Facebook got sued under the Telephone Consumer Protection Act, which puts restrictions on spam callers (according to my cell phone, not nearly enough restrictions!!), for sending texts to members. But the court noted that Facebook used numbers it already knew from members it already had, not randomly generated or sequentially stored numbers. In other words, the TCPA rules don't apply if there's some sort of intelligence or customer-related information that determines who gets the call or text.
This helps providers who want to use patients' cell phone numbers they have to send text reminders, but can't charge for them, must allow opt-out/unsubscribe, and can't do billing, advertising, or marketing that way. That's nice, but the key is you must still comply with HIPAA, and there's a lot of good reasons to say that texting might not be HIPAA-compliant at all.
I don't think texting automatically violates HIPAA, but some patients do. Texting definitely isn't as secure as using encrypted email or a portal -- most people set their phones so they can see the name of the sender and the first line of the most recently received text before unlocking the phone. That means random people picking up the phone can see who sent the text and some of the content. Obviously, that's problematic.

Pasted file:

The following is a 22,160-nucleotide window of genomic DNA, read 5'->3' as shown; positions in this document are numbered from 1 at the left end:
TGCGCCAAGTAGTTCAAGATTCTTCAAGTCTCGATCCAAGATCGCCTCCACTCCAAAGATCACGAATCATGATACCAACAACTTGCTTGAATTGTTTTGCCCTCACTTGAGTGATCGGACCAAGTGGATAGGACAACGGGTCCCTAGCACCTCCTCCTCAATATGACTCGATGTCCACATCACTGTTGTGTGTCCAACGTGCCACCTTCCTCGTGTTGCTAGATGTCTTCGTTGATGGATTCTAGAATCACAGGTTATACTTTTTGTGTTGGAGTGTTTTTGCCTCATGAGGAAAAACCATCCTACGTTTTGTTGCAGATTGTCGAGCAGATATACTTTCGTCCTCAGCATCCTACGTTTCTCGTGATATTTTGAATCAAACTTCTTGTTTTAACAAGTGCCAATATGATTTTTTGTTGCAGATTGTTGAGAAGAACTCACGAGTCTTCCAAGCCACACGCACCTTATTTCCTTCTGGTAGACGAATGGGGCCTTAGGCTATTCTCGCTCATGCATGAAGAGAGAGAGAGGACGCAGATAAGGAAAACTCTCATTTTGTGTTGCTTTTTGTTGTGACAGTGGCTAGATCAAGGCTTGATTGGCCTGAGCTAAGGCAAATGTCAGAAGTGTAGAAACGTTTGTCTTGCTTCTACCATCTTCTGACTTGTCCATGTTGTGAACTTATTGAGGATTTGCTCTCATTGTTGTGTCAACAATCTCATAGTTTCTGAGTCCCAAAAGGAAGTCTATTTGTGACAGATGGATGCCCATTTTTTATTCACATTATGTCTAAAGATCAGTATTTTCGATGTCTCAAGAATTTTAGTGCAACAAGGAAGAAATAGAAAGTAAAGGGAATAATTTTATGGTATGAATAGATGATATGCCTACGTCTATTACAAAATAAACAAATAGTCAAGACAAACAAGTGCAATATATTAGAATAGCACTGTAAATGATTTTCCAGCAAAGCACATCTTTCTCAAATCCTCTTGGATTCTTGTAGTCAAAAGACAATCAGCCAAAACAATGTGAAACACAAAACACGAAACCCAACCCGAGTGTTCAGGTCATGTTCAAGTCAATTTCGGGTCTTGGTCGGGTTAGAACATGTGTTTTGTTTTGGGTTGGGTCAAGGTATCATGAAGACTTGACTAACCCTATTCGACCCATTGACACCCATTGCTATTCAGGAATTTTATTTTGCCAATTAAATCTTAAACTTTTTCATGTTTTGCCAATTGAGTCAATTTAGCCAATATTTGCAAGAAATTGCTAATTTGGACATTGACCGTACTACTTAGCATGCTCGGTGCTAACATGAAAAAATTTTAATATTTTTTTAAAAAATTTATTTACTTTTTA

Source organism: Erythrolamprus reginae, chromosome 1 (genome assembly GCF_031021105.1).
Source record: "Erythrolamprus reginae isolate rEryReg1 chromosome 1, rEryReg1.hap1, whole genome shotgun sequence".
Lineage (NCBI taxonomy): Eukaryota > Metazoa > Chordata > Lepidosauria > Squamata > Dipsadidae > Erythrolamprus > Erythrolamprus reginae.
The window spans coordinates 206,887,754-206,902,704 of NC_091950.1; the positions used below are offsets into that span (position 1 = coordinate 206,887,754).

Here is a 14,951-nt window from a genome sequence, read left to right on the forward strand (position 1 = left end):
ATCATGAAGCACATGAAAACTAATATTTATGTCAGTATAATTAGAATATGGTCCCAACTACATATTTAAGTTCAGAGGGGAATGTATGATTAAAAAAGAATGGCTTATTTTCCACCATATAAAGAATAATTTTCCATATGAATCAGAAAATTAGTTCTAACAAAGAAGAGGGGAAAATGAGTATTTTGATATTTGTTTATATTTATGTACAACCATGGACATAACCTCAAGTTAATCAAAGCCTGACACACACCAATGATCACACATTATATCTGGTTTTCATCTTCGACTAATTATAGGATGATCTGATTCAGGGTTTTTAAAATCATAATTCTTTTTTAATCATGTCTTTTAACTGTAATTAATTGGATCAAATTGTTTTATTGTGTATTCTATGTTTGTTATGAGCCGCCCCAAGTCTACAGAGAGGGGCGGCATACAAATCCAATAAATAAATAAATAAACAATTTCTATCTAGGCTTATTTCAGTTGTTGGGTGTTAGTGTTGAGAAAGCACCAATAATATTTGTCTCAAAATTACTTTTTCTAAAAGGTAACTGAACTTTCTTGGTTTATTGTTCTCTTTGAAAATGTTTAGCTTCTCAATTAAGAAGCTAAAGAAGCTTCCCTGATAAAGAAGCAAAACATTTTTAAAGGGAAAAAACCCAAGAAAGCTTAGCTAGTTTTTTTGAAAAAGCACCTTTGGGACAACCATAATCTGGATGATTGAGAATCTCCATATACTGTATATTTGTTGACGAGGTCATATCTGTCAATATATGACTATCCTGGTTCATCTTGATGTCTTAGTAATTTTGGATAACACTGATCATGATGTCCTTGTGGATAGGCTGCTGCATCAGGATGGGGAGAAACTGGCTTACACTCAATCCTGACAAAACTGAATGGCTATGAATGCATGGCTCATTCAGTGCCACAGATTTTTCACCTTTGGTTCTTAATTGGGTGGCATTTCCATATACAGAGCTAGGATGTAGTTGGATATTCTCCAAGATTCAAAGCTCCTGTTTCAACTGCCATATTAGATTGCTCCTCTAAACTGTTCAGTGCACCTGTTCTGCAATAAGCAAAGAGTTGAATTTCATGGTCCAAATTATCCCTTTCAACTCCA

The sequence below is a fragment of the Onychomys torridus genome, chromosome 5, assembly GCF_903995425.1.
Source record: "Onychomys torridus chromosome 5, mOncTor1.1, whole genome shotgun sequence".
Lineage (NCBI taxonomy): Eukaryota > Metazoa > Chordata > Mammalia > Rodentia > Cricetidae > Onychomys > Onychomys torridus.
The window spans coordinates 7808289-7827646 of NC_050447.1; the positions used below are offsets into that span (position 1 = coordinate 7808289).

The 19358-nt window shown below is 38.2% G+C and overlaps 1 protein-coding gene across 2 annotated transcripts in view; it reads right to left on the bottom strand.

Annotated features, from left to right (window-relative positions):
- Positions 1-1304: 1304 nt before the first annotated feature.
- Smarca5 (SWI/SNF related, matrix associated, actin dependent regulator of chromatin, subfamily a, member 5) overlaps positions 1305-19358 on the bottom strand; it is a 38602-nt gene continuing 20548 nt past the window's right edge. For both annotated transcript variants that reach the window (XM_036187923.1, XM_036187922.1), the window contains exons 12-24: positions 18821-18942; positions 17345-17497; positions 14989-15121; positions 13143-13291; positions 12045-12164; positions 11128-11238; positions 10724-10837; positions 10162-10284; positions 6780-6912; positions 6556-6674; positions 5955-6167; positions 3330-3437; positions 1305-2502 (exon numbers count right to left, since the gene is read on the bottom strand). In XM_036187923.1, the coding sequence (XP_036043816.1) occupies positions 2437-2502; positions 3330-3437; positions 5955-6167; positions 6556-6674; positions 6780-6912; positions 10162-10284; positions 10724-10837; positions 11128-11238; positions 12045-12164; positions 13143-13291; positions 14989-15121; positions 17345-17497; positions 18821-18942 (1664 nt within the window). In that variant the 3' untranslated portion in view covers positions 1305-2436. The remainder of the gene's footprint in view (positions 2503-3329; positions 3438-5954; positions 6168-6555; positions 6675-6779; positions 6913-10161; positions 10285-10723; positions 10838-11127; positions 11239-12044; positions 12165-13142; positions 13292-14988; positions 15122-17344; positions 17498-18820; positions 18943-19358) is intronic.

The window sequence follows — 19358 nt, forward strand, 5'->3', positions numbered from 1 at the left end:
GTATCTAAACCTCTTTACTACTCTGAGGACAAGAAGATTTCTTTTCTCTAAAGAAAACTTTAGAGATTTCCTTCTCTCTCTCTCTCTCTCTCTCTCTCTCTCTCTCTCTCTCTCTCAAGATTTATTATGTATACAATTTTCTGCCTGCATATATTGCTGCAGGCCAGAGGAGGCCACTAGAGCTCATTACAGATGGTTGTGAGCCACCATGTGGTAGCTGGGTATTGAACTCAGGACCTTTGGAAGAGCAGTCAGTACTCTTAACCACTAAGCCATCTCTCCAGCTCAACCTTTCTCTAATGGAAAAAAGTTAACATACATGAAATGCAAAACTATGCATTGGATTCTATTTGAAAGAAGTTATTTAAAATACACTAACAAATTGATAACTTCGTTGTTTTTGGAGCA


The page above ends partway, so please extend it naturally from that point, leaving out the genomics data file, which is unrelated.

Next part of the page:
If you're considering this, think about ways to limit your HIPAA exposure. Have the patients sign a consent anyway, making sure they understand the risks before agreeing to accept texts. Allow them to opt out at any time. Make the "sender" name as generic as possible, especially if the provider name is obviously connected to a particular disease. Make sure the first line or two is a generic greeting; the less PHI visible, the better.
There's more, obviously. Definitely something you want competent HIPAA counsel to help you with. So, text me, OK?